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Toxicol Appl Pharmacol. 2015 Dec 15;289(3):397-408. doi: 10.1016/j.taap.2015.10.020. Epub 2015 Oct 31.

Arsenic induces structural and compositional colonic microbiome change and promotes host nitrogen and amino acid metabolism.

Author information

1
Department of Biological Sciences, Duquesne University, Pittsburgh, PA 15282, United States.
2
Department of Civil and Environmental Engineering, University of Pittsburgh Swanson School of Engineering, Pittsburgh, PA 15261, United States.
3
Department of Cell Biology, University of Pittsburgh School of Medicine, Pittsburgh, PA 15261, United States.
4
Department of Pharmacology and Chemical Biology, University of Pittsburgh, Pittsburgh 15261, United States; Vascular Medicine Institute, University of Pittsburgh, Pittsburgh 15261, United States.
5
Department of Cellular and Molecular Medicine, Cleveland Clinic Lerner Research Institute, Cleveland, OH 44195, United States.
6
Department of Pharmacology and Chemical Biology, University of Pittsburgh, Pittsburgh 15261, United States; Vascular Medicine Institute, University of Pittsburgh, Pittsburgh 15261, United States; Department of Environmental and Occupational Health, University of Pittsburgh Graduate School of Public Health, Pittsburgh, PA 15219, United States. Electronic address: aab20@pitt.edu.

Abstract

Chronic exposure to arsenic in drinking water causes cancer and non-cancer diseases. However, mechanisms for chronic arsenic-induced pathogenesis, especially in response to lower exposure levels, are unclear. In addition, the importance of health impacts from xeniobiotic-promoted microbiome changes is just being realized and effects of arsenic on the microbiome with relation to disease promotion are unknown. To investigate impact of arsenic exposure on both microbiome and host metabolism, the stucture and composition of colonic microbiota, their metabolic phenotype, and host tissue and plasma metabolite levels were compared in mice exposed for 2, 5, or 10weeks to 0, 10 (low) or 250 (high) ppb arsenite (As(III)). Genotyping of colonic bacteria revealed time and arsenic concentration dependent shifts in community composition, particularly the Bacteroidetes and Firmicutes, relative to those seen in the time-matched controls. Arsenic-induced erosion of bacterial biofilms adjacent to the mucosal lining and changes in the diversity and abundance of morphologically distinct species indicated changes in microbial community structure. Bacterical spores increased in abundance and intracellular inclusions decreased with high dose arsenic. Interestingly, expression of arsenate reductase (arsA) and the As(III) exporter arsB, remained unchanged, while the dissimilatory nitrite reductase (nrfA) gene expression increased. In keeping with the change in nitrogen metabolism, colonic and liver nitrite and nitrate levels and ratios changed with time. In addition, there was a concomitant increase in pathogenic arginine metabolites in the mouse circulation. These data suggest that arsenic exposure impacts the microbiome and microbiome/host nitrogen metabolism to support disease enhancing pathogenic phenotypes.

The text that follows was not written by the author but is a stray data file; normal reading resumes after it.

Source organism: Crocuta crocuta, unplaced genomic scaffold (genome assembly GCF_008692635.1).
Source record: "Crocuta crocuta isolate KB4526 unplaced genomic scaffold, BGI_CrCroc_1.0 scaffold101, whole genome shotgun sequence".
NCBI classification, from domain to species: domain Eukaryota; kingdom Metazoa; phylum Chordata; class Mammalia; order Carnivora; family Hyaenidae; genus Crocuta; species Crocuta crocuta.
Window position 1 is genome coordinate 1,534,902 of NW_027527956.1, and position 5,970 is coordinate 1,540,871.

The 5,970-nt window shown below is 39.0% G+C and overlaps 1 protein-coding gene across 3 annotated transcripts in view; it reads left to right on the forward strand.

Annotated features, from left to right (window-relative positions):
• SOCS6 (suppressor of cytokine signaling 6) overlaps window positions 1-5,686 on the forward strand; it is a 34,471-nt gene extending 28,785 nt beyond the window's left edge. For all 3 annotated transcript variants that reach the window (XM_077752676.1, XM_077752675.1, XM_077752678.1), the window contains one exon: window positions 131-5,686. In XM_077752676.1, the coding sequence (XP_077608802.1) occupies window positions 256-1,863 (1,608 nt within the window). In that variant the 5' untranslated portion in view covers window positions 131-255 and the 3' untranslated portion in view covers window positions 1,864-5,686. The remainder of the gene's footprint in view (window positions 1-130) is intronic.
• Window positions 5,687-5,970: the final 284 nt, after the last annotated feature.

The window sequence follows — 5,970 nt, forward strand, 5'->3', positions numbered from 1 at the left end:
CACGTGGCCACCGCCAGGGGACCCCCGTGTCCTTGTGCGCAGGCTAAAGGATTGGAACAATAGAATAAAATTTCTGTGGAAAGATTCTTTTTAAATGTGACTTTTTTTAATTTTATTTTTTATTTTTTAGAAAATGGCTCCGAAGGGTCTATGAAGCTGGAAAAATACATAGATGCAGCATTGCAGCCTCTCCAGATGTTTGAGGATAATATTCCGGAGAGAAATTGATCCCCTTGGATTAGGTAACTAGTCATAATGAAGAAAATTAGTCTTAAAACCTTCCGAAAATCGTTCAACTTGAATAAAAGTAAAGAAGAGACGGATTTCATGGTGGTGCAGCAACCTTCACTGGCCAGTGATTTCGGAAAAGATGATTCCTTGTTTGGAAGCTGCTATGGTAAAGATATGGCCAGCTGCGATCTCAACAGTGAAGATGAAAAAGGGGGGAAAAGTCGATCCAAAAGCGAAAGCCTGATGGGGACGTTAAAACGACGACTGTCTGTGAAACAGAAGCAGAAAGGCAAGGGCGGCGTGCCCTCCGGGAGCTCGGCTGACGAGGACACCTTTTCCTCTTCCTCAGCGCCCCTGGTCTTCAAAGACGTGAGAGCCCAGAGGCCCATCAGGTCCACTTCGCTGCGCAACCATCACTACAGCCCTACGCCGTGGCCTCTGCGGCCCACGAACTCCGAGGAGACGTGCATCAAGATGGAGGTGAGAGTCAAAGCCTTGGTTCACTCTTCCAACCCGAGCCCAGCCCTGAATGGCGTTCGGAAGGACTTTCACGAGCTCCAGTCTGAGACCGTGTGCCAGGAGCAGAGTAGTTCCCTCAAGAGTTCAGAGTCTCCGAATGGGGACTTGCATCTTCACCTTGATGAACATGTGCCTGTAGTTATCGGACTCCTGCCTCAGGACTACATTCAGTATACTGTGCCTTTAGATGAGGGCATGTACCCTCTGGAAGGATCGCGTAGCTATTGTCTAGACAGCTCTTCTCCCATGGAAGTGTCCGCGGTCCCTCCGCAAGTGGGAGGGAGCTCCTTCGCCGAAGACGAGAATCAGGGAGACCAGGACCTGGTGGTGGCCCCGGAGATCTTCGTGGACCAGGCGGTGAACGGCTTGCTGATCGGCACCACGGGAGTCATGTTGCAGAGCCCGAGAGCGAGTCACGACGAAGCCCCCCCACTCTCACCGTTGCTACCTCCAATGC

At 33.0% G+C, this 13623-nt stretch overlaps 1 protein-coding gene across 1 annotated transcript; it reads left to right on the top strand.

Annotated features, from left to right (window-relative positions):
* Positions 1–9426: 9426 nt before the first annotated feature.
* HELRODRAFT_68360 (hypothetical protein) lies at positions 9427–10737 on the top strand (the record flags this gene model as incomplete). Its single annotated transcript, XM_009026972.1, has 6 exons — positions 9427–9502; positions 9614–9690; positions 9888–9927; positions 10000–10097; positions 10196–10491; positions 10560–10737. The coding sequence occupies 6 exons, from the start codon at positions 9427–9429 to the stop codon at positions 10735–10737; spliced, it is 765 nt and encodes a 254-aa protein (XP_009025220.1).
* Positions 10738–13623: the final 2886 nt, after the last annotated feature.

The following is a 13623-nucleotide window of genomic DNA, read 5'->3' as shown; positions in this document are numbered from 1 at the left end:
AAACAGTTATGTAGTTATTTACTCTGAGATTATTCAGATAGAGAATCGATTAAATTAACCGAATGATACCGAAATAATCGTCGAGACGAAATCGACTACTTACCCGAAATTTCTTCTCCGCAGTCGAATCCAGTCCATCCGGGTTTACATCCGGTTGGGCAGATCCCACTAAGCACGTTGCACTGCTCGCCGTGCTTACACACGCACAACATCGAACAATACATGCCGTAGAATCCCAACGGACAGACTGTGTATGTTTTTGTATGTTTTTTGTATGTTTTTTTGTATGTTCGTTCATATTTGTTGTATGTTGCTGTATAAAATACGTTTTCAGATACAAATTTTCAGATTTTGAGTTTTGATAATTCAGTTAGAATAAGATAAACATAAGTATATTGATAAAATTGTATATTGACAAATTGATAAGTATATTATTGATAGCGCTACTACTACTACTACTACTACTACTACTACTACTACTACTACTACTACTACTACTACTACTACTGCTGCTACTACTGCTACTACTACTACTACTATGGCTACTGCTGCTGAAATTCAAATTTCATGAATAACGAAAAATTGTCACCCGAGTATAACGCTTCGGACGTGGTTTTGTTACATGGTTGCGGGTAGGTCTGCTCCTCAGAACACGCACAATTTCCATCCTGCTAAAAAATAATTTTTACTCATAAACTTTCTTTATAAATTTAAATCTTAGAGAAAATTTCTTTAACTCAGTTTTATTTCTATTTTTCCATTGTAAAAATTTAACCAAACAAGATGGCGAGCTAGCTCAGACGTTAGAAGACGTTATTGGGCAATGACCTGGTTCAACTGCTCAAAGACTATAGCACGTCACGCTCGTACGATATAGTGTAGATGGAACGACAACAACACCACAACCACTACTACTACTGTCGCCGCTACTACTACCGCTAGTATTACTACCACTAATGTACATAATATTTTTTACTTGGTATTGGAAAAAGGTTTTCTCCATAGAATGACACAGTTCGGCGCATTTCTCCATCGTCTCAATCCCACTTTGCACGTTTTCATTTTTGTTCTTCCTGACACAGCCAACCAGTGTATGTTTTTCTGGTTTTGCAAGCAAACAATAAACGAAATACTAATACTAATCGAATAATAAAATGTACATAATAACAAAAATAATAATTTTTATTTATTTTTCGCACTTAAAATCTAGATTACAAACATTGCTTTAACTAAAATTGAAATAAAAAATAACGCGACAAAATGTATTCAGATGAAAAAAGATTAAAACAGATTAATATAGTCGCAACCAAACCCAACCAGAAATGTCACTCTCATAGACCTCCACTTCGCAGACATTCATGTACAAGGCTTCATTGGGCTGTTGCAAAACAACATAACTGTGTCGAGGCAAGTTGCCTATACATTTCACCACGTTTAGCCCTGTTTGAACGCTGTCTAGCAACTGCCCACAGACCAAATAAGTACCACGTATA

KEYWORDS:

Arginine; Arsenic; Bacteroidetes; Colon microbiome; Firmicutes; Nitrite/nitrate

PMID:
26529668
PMCID:
PMC4662606
DOI:
10.1016/j.taap.2015.10.020
[Indexed for MEDLINE]
Free PMC Article

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